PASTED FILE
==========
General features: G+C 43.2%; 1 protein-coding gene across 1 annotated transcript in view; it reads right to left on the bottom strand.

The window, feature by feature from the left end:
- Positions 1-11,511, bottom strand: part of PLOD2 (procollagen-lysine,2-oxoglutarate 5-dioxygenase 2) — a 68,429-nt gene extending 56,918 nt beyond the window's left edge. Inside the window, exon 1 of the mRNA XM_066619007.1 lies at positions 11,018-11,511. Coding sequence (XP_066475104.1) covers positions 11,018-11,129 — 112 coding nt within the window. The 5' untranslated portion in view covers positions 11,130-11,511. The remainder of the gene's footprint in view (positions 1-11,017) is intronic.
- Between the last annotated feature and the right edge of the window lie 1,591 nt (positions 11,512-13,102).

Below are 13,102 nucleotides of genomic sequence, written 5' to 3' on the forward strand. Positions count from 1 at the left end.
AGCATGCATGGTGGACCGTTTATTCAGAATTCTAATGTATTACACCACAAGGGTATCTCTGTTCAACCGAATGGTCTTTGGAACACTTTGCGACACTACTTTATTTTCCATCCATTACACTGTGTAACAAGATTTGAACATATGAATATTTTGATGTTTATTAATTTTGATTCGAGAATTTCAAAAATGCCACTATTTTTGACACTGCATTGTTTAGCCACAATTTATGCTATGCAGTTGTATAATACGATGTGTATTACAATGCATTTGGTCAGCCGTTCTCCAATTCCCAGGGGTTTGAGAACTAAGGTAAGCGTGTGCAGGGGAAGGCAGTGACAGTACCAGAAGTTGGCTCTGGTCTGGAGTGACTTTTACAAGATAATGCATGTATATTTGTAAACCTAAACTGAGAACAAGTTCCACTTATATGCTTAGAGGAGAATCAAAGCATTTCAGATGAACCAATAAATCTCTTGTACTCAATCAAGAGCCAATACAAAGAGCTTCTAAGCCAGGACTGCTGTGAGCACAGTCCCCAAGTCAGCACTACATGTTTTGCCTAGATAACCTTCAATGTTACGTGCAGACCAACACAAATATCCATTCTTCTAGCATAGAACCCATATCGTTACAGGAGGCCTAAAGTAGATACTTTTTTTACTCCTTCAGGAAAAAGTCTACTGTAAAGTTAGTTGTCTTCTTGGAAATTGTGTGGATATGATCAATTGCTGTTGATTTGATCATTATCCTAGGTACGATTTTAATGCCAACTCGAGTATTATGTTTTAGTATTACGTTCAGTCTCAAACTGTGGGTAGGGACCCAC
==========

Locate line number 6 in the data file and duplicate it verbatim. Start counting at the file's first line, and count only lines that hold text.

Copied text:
AGCATGCATGGTGGACCGTTTATTCAGAATTCTAATGTATTACACCACAAGGGTATCTCTGTTCAACCGAATGGTCTTTGGAACACTTTGCGACACTACTTTATTTTCCATCCATTACACTGTGTAACAAGATTTGAACATATGAATATTTTGATGTTTATTAATTTTGATTCGAGAATTTCAAAAATGCCACTATTTTTGACACTGCATTGTTTAGCCACAATTTATGCTATGCAGTTGTATAATACGATGTGTATTACAATGCATTTGGTCAGCCGTTCTCCAATTCCCAGGGGTTTGAGAACTAAGGTAAGCGTGTGCAGGGGAAGGCAGTGACAGTACCAGAAGTTGGCTCTGGTCTGGAGTGACTTTTACAAGATAATGCATGTATATTTGTAAACCTAAACTGAGAACAAGTTCCACTTATATGCTTAGAGGAGAATCAAAGCATTTCAGATGAACCAATAAATCTCTTGTACTCAATCAAGAGCCAATACAAAGAGCTTCTAAGCCAGGACTGCTGTGAGCACAGTCCCCAAGTCAGCACTACATGTTTTGCCTAGATAACCTTCAATGTTACGTGCAGACCAACACAAATATCCATTCTTCTAGCATAGAACCCATATCGTTACAGGAGGCCTAAAGTAGATACTTTTTTTACTCCTTCAGGAAAAAGTCTACTGTAAAGTTAGTTGTCTTCTTGGAAATTGTGTGGATATGATCAATTGCTGTTGATTTGATCATTATCCTAGGTACGATTTTAATGCCAACTCGAGTATTATGTTTTAGTATTACGTTCAGTCTCAAACTGTGGGTAGGGACCCAC